One thing in the alley did move. A head of wavy, shoulder-length blond hair lifted up and looked around, confused. The stormy blue eyes took in the scene and then looked past it at the auburn-haired man walking toward him. The blond stepped away from the door he had just unlocked and spoke.
“Micheal, what are you doing?”
Micheal shook his wings and smiled gently at the tall golden-skinned blond.
“It’s her Time, Gabe. Relock the door.” Gabe didn’t move. “You’ve done a good job with her. But it’s her Time. Time for you to take another charge. For her to go on to her reward.” Gabe stared at Micheal, still not moving toward the door.
Gabe knew this was not some cruel joke. It was Grace’s time to die. The work she had been destined to do had been done. It was over. But it couldn’t be over for him. He couldn’t accept it this time. He had never argued a Time before.He had never hesitated to let other charges accept their fate and move on to their destiny. But he couldn’t let Grace go. He wouldn’t.
“Gabe, look at me.” Gabe turned his stormy eyes to the ground. They were even stormier than usual. “We know that she is special to you. We have overlooked your indiscretions. We haven’t reassigned you because you were doing a good job. You didn’t let temptation get to you. You didn’t shirk your duties. You kept a watchful eye and- Gabe look at me!” Gabe looked up solemnly. Micheal stepped closer to him. “You kept a watchful eye and this is good. You did a good job and we haven’t faulted you for what happened. But now it is time for it to end. It is her time to die and you must let it happen. “ Micheal reached past Gabe and locked the door. “It is no sin to love, Gabe, but we have a responsibility to the order of life. We have a job to do. That’s the way it is, the way it has been, the way it must be. You know this! You’re an excellent angel, Gabe. One of our best, if truth be known. Let the woman go.” Micheal reached back and pushed the revolver from Grace’s unmoving hand.
As the deadly weapon clattered on the pavement, Gabe looked up, his pale blue eyes taking on a steel tint. His jaw was hard and his fists clenched. “I won’t let her go, Micheal. She will do much good. And I do love her.”
Micheal sighed and shook his head. He held his hand out and set it against Gabe’s chest. Gabe stiffened and his wide eyes stared in horror and anger at Micheal. Gabe’s muscles tensed, but could not move. “You don’t have any choice, Gabe. She will die. And yes, you do love her.” Micheal looked at Gabe sadly as he stretched his other hand slowly toward the group of mortals behind him. “I’m very sorry, old friend. But you have been removed from the guardianship of Grace Rayne. You are no longer allowed to give her aid.” Micheal turned his eyes away and mumbled under his breath, “And she can never be allowed to have your heart.” Micheal stretched out his fingers and waved his hand to the right, freeing the action of the mortals.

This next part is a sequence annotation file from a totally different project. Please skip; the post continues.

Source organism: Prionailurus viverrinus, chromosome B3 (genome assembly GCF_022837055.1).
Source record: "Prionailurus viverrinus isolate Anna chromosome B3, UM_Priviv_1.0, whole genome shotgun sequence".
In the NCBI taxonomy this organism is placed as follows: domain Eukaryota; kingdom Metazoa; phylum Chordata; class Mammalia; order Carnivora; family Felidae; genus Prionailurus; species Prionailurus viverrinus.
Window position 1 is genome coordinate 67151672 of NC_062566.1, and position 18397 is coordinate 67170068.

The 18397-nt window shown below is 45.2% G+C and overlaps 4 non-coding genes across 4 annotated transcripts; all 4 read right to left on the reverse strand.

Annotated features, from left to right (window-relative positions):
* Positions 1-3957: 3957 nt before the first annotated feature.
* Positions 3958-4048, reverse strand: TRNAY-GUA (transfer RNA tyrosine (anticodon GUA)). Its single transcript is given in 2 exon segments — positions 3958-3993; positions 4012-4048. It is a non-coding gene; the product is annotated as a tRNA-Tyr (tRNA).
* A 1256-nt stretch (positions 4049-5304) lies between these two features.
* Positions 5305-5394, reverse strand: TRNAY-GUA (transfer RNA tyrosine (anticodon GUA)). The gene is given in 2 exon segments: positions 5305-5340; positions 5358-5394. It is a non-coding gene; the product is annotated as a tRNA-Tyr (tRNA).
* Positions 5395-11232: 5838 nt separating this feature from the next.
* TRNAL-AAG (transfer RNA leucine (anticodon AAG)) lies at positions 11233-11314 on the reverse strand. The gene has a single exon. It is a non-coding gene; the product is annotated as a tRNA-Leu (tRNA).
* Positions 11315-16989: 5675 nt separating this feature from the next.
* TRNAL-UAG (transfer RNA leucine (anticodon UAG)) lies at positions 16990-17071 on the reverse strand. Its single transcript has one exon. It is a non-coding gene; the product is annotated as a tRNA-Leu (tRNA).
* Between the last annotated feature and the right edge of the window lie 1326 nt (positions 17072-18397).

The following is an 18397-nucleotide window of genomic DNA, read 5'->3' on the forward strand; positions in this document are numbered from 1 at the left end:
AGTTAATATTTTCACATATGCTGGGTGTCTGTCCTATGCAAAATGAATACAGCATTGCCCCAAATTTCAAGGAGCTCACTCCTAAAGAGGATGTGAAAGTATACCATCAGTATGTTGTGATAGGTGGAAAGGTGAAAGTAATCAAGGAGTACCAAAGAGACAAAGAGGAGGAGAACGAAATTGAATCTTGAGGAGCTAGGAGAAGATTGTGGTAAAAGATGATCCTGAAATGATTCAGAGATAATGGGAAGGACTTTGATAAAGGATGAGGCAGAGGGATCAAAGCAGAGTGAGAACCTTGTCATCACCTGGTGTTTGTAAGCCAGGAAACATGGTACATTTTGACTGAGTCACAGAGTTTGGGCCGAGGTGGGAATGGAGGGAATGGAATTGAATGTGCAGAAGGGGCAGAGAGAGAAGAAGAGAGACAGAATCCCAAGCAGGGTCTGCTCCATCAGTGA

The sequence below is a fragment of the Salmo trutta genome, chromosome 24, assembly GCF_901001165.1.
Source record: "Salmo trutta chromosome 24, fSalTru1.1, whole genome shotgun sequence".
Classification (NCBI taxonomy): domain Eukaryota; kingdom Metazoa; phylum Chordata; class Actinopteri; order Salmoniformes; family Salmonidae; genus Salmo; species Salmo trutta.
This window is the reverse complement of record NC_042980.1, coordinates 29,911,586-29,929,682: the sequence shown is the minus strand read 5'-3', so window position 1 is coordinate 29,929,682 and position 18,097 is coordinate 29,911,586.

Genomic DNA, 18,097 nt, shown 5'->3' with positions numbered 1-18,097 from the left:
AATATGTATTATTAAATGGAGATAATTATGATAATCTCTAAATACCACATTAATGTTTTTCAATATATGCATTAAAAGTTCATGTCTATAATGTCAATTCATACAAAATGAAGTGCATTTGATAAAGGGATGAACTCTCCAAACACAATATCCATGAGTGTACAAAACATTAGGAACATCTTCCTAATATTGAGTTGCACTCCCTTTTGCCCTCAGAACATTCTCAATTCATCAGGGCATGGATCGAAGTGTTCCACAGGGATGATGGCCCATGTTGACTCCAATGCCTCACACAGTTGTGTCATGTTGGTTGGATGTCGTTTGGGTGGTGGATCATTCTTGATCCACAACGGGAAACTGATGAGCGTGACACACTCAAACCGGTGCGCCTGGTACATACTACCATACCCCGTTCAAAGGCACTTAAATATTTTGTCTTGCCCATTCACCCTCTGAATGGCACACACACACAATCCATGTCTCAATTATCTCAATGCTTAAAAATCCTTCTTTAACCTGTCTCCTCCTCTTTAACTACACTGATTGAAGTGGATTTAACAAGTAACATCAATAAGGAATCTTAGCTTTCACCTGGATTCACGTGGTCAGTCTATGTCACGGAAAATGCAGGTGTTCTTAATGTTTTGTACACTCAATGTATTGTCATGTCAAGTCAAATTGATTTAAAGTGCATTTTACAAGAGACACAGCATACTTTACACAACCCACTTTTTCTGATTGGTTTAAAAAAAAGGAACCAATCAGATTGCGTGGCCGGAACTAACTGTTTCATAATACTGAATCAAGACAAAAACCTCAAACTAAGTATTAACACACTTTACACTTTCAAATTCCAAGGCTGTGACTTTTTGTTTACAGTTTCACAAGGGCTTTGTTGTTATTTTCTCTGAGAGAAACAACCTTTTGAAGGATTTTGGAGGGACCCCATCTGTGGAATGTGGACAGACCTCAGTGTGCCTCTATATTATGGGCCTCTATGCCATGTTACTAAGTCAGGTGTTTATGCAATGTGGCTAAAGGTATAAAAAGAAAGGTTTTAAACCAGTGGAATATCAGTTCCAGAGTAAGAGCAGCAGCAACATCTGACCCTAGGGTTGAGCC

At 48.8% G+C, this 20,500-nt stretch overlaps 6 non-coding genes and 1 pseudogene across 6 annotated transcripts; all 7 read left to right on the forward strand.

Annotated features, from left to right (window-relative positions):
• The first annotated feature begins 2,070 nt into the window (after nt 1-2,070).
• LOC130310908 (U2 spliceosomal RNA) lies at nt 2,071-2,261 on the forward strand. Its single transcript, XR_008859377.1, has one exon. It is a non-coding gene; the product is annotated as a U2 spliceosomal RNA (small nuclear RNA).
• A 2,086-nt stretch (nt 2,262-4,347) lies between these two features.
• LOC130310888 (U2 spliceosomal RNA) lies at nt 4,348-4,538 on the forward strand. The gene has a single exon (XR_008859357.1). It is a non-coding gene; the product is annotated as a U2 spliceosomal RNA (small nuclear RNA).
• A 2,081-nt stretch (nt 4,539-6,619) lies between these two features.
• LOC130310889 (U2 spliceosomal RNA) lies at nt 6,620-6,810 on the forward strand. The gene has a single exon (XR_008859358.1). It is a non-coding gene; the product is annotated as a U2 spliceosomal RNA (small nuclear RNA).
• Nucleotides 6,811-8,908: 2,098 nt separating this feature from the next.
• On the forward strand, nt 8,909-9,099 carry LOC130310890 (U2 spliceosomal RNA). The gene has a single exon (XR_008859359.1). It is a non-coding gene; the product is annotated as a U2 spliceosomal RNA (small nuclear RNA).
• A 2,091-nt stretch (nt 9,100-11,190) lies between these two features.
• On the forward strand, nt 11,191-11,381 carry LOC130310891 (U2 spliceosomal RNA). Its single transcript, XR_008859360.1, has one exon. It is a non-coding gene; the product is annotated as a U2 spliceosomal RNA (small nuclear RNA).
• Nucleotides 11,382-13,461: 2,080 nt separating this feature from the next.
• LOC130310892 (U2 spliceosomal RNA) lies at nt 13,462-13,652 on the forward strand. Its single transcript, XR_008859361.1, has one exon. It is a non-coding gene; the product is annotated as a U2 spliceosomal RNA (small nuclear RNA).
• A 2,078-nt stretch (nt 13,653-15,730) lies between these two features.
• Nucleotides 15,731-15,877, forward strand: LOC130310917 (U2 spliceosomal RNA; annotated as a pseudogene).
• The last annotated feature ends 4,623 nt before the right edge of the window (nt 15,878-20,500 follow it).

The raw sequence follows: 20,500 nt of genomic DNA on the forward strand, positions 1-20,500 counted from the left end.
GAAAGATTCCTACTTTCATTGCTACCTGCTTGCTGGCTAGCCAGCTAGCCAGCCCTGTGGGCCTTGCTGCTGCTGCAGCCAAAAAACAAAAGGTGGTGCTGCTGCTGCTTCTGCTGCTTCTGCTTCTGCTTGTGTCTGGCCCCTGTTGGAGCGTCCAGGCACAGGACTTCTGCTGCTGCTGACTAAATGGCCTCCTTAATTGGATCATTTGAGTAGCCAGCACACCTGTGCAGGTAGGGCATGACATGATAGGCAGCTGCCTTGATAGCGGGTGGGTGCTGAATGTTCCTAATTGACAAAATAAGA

The shotgun exploded as momentum returned to the alley. Grace lunged for the door and screamed as her leg burned and gave way underneath her. Her jeans were soaked in blood almost instantly. The shotgun issued a lazy trail of smoke in the hands of the grinning Highway. “Get her, boys. Teach her not to mess with us.” Grace screamed again as a chain whipped across her back, tearing the fabric of her shirt as well as her skin. Highway knelt beside her and smiled, brushing her hair away from her face so she could look at him. “Remember that kid you sent to jail when he was robbing the convenience store? All he wanted was a lousy fifty bucks and you try to send him up the creek for murder. That was my little brother.” Highway stepped back and crossed his arms as someone else stepped up. Grace looked up and saw brown eyes and a mass of curly hair. His cheeks were smudged with dirt and there was a scrape against one jaw. It was the boy that had dodged through traffic to get to her. The boy that had led her into this trap. The boy whose life she had saved less than an hour before. “This is my other brother. Normally, I’d say he’s too young to go for full membership, but, I figure rules are made to be broken, just like bones.” He grinned at the youth holding the baseball bat and the bat came whistling down on top of Grace’s shoulder and the side of her head. The audience laughed.
I’ve been having fun! This week, through some click-throughs, I discovered a blog that I quickly joined and have been actively participating in. Come In Character, run by BunnyGirl and Mira, is a blog that regularly posts discussions or topics or questions, and the commentors are expected to respond in the voice of one of their characters. So far, Gabe and Nezbit from On Common Ground; Derek Daniels, The Nanite Chaser; and Jeff Turnage from ANTHRO have all posted already and are having a grand time interacting with the other characters, you should totally check it out!